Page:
However, the absence of detection of potentially harmful effects doesn’t imply their nonexistence, underscoring the need for additional research[15]. In Malawi, researchers found robust demand for small loans, but they also discovered that the provider misled borrowers by advertising incorrect late repayment fees. An evaluation of informing customers of late fees had no impact on repayment, as 47 percent of borrowers failed to repay their loans on time and incurred a late fee. This raises questions about whether people are fully informed and if financial education can change demand or loan repayment behaviors, particularly in contexts where there is scope for misleading information[12].  Innovations in credit contract design such as digital collateral and pay-as-you-go financing can expand credit supply and enable the acquisition of assets with minimal down payments. However, the costs of these innovations, such as the deactivation of assets in the case of missed payments, should be considered [22]. With limited borrower awareness, high costs, and late repayment fees there’s a need to prioritize funding digital credit research in addition to financial literacy and responsible lending practices to harness the potential benefits of digital credit while safeguarding borrowers in the long run.

The rapid expansion of digital financial services has given rise to a concerning prevalence of vendor overcharging and misconduct, emphasizing the critical need for robust consumer protection measures to uphold market integrity and trust [6][21]Mobile money agents play a pivotal role in facilitating the dissemination and adoption of new financial services. In Indonesia, offering financial incentives to mobile agents significantly impacted the adoption of new financial services. When these incentives were kept private, uptake nearly tripled, leading to an 18–20 percent increase in total deposits/withdrawals, balances, and savings. When agent incentives were made public, there was no impact on take-up, as clients questioned agents' motives, leading to decreased trust in the product, agent, and bank. This highlights the importance of considering levels of transparency in promoting new technologies, particularly in contexts with limited information and trust [19]. In Ghana, consumers benefited from low-cost anti-misconduct information programming, resulting in a 72 percent reduction in misconduct and an 86 percent reduction in its severity. Additionally, it increased the uptake of transactional services and savings likelihood, enhanced resilience to unexpected shocks, and improved perceptions of vendor honesty. These findings underscore the efficacy of such programs in curbing vendor misconduct, while also highlighting the need to address gender-based misconduct and discrimination within the financial sector for improved market efficiency [5][6].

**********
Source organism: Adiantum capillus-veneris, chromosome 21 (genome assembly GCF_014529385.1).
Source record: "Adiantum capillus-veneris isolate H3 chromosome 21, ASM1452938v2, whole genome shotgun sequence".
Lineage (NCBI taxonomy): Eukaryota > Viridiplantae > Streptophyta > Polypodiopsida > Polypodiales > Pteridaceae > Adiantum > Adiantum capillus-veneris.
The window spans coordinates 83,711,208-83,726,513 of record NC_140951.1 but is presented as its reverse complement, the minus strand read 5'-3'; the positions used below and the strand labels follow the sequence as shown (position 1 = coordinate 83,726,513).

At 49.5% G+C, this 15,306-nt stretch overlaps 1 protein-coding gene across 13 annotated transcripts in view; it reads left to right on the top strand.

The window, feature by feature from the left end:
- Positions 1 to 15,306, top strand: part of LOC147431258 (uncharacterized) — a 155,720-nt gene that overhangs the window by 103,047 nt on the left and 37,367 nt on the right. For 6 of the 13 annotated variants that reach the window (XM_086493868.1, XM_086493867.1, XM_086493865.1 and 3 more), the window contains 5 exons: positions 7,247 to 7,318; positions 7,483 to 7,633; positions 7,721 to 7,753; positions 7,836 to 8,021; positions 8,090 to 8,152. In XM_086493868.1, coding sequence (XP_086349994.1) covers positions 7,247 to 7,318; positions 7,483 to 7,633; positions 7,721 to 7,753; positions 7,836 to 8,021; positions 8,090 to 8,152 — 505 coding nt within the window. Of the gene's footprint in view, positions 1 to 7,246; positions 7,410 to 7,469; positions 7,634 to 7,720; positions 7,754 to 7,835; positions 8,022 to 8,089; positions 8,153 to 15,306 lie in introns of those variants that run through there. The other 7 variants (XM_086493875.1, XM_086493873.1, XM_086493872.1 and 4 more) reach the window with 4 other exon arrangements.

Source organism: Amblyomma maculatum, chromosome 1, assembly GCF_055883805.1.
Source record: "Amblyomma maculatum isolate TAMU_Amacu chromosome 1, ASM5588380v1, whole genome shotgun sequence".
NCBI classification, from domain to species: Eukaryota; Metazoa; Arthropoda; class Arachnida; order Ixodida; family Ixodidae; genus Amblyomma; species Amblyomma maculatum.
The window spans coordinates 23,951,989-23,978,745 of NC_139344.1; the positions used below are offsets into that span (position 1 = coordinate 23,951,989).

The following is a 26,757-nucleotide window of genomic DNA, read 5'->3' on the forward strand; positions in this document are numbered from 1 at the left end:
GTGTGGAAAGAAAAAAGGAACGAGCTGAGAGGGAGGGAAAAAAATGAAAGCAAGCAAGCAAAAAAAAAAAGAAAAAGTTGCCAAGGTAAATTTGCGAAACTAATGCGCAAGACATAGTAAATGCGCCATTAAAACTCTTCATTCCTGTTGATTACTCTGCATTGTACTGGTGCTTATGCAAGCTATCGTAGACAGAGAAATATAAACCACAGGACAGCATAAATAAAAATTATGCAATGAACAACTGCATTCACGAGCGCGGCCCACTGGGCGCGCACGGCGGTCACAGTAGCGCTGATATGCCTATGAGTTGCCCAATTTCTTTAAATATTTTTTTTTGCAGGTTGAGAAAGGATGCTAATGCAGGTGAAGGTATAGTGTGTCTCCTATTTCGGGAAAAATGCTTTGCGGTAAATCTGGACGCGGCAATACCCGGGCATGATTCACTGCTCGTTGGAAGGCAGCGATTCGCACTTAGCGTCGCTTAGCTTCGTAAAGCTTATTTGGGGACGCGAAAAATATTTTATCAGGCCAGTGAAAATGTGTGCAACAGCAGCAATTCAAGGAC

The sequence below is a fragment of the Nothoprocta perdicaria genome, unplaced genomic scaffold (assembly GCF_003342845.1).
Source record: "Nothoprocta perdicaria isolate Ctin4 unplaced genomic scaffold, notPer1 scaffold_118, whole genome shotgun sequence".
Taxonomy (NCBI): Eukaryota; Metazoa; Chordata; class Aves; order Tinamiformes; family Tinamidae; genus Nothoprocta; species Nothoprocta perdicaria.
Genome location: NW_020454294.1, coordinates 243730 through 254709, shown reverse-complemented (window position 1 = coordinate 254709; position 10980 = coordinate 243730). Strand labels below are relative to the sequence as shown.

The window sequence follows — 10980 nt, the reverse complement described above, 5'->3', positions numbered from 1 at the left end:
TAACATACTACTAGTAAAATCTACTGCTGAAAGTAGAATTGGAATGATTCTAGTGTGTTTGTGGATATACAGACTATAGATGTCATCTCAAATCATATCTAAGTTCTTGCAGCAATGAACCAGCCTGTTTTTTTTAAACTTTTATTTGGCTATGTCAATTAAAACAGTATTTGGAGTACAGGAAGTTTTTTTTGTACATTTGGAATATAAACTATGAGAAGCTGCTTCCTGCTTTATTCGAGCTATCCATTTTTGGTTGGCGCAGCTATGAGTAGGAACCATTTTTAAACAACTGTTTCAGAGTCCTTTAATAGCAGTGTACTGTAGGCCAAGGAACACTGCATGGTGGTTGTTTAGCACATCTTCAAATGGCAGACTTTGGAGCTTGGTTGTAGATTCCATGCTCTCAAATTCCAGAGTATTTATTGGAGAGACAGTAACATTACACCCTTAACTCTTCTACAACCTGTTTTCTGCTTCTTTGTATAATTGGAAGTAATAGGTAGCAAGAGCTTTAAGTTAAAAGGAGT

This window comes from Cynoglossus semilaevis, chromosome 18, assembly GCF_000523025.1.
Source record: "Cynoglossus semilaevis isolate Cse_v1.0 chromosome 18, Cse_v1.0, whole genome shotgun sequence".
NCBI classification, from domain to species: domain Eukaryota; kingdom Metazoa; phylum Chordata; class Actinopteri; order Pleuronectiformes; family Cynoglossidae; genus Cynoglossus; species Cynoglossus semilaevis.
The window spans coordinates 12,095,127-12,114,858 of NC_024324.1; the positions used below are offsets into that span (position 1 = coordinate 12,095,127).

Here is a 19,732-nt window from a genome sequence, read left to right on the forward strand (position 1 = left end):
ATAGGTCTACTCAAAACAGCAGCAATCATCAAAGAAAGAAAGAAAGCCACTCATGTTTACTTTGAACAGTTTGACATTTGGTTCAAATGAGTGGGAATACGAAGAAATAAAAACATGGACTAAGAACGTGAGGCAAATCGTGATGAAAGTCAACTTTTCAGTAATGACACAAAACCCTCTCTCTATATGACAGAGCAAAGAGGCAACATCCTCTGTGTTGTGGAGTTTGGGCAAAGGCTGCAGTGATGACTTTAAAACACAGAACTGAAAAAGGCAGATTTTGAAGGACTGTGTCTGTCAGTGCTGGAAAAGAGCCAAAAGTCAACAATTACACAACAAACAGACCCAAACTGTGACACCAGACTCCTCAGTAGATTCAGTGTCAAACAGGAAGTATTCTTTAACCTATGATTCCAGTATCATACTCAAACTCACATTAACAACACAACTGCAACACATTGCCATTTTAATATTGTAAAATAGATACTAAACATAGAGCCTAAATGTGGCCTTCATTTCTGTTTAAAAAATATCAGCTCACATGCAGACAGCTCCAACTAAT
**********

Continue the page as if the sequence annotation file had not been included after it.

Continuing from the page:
In Kenya, researchers investigated the effectiveness of common fraud prevention tips in an online experiment. While they did not find clear evidence that the tips enhance the detection of scams, they did find an increase in correctly identified scams and a decrease in correctly identified genuine messages, suggesting that the tips led to overcaution[28].  In Ghana, researchers studied how peer interaction on new technologies and collaborative learning can boost fraud prevention knowledge, increase confidence in using financial accounts securely, and encourage the uptake of new financial services. They examined a one-off incentive and peer endorsement of a mobile money account linked to a formal bank account. Incentivized peer referrals by microfinance group leaders tripled usage, resulting in a 27 percentage point increase in mobile banking usage, while the incentive alone led to a 15 percentage point increase; peer endorsement led to an average 50 percent (US$7) increase in savings in the linked bank account after six months[30]. Among factory workers in Bangladesh, directly depositing wage payments into mobile money accounts facilitates consumer learning and decreased susceptibility to illicit fees. Recipient workers were more likely to make unassisted transactions outside the factory, increase transaction volumes excluding withdrawals, and decrease their reliance on costly intermediated send-money transactions [13]. Policymakers should prioritize implementing robust consumer protection measures, including low-cost anti-misconduct information programs, transparent incentives for mobile agents, and targeted education initiatives, to curb vendor overcharging and misconduct, promote trust in digital financial services, and enhance market efficiency and consumer welfare.

Academic lead(s):
Emma Riley Emily Breza
Insight author(s):
Suggested citation:

Abdul Latif Jameel Poverty Action Lab (J-PAL). 2024. "Digital financial services to improve formalized access and inclusion." J-PAL Policy Insights. 


See Russell Toth, Phillip Roessler, Hsin-Tien Tsai, Hussam Razi. 2022. “Inclusive Instant Payment Systems: An Evidence Based Approach from Design to Impact,” Innovations for Poverty Action.

G2P payments are direct transfers of funds or benefits from a government entity to individuals or households, typically aimed at supporting social welfare programs or providing financial assistance.